How I like to understand it instinctually is: When you're going up, gravity is working against you. The more time you spend going up, the more time you spend with gravity working directly against you.

Once you're out of the atmosphere and into the "over" phase, you're not fighting gravity, you're just trying to increase your lateral speed enough that the earth's falling away from you faster enough than gravity's pulling you toward it.

Or you can think of the limit case: as your acceleration away from earth goes to zero, your energy spent fighting gravity in order to avoid hitting the ground goes to infinity.

This one has about 10% more thrust than the previous Falcon Heavy launch and approximately the same weight, so it's going to be accelerating faster than last time. And as others have said, you have 3 cores but only one upper stage, so you'll have higher Thrust to Weight ratio than a Falcon 9.

The Falcon Heavy has three times the initial thrust, three times the booster weight, but only the normal amount of second stage weight. Going by numbers from Wikepdia that don't count the payload the normal Falcon 9 has a TWR of 1.41 and the Falcon Heavy has one of 1.64. So it should be lifting into the air about half again as fast.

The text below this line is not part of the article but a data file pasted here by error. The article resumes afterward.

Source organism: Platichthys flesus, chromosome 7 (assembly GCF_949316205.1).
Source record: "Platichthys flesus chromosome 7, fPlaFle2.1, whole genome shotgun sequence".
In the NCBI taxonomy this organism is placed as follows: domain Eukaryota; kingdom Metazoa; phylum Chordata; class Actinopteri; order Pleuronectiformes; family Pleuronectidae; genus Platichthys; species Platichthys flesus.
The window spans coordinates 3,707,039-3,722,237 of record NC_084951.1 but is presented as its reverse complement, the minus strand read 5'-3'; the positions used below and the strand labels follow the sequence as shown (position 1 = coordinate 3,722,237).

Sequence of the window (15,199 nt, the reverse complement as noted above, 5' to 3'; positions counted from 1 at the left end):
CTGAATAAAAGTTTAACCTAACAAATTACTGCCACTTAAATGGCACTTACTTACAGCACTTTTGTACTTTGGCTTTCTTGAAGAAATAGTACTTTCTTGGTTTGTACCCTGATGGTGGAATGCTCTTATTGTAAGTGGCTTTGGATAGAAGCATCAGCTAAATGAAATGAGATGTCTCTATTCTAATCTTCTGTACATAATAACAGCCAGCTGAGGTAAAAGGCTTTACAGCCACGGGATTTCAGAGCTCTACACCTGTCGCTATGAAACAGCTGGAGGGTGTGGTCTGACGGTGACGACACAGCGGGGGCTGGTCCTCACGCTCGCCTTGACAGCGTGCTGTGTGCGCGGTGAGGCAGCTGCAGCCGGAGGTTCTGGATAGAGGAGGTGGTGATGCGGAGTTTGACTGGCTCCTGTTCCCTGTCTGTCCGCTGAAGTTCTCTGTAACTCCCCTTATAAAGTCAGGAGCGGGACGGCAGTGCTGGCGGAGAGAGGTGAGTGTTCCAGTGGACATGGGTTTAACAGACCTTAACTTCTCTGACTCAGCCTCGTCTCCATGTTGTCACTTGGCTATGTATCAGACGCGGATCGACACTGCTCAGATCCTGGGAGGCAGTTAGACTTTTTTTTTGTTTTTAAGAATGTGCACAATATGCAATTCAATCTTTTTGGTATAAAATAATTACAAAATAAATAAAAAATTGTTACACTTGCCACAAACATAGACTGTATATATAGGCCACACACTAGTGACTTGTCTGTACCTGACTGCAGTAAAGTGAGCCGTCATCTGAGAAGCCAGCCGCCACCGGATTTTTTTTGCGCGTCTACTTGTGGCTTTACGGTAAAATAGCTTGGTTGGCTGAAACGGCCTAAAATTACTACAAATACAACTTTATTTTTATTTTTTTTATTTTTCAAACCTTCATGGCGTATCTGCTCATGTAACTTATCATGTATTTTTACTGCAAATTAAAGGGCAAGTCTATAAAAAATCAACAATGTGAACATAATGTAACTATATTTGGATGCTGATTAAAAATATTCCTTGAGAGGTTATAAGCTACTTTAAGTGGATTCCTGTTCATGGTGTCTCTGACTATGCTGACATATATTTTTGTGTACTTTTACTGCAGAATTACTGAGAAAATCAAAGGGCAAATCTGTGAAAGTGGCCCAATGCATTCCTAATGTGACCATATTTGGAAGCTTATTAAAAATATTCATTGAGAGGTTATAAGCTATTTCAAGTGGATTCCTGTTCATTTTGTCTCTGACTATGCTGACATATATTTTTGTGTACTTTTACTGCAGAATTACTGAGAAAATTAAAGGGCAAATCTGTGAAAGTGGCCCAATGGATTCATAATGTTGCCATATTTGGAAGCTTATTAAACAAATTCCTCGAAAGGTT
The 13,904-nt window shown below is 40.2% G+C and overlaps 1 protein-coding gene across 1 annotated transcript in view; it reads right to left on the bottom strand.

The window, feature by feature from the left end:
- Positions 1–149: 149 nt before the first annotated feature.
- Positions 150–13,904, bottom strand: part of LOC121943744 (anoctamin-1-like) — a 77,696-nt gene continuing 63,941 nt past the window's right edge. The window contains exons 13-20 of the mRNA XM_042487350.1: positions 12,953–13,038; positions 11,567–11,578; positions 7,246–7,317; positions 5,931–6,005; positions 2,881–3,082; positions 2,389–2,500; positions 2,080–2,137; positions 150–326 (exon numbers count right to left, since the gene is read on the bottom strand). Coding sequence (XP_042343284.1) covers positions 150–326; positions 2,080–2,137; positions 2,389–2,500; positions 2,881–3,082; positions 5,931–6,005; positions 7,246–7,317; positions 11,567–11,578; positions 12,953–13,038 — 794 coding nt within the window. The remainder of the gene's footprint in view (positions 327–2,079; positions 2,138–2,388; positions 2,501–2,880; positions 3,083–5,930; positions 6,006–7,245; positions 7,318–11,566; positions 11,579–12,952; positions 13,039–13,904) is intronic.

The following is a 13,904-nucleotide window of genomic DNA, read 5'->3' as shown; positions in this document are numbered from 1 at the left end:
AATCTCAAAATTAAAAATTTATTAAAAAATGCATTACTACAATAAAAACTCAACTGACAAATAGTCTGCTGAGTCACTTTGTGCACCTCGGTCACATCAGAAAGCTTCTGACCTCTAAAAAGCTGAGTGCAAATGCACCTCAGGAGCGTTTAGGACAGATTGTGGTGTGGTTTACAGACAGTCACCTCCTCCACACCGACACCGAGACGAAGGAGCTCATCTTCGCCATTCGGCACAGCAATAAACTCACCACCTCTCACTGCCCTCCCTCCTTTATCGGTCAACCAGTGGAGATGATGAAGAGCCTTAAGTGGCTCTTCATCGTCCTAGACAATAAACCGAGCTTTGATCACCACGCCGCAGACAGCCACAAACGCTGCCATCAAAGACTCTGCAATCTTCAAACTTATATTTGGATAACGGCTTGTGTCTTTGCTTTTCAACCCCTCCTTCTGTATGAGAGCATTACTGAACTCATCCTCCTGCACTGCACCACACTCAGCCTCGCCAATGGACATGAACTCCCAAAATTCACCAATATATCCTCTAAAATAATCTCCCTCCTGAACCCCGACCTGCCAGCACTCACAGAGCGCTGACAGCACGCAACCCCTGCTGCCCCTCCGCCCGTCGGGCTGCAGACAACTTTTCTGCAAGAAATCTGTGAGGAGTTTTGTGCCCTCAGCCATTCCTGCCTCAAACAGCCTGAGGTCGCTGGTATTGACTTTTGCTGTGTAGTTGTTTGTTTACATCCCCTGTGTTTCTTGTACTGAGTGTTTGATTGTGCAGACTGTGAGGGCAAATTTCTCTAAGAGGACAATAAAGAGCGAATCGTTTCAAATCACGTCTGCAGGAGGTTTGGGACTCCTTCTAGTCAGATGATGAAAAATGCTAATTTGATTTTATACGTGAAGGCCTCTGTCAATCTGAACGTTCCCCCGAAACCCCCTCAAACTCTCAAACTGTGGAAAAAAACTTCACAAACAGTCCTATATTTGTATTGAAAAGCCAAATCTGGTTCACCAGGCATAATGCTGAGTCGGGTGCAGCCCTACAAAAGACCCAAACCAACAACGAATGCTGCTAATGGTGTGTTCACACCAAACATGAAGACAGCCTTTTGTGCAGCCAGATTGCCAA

The payload weight will make a small difference but it'll be pretty small to the overall weight in any event and not make a large difference. Arabsat-6A is just 6 tons compared to a total weight of 1426 tons.

For reference, Falcon Heavy's max payloads are 63.8T to LEO and 26.7T to GTO, so today's load was quite light. ArabSat would actually have (just) fit in a regular Falcon 9 as well.

Those maximum payloads are in expendable mode, though. SpaceX wants to reduce expendable launches as much as possible. For a reusable FH the numbers are substantially lower and the satellite might not have that much more mass to still fit.

So, just going off of what's on SpaceX's website[0], Falcon Heavy generates ~5 million pounds of thrust at liftoff, and weighs 3.12 million pounds. Max payload to LEO is ~140,000 lb That implies that acceleration at liftoff is somewhere between 1.53 and 1.6g, which would be fine for humans.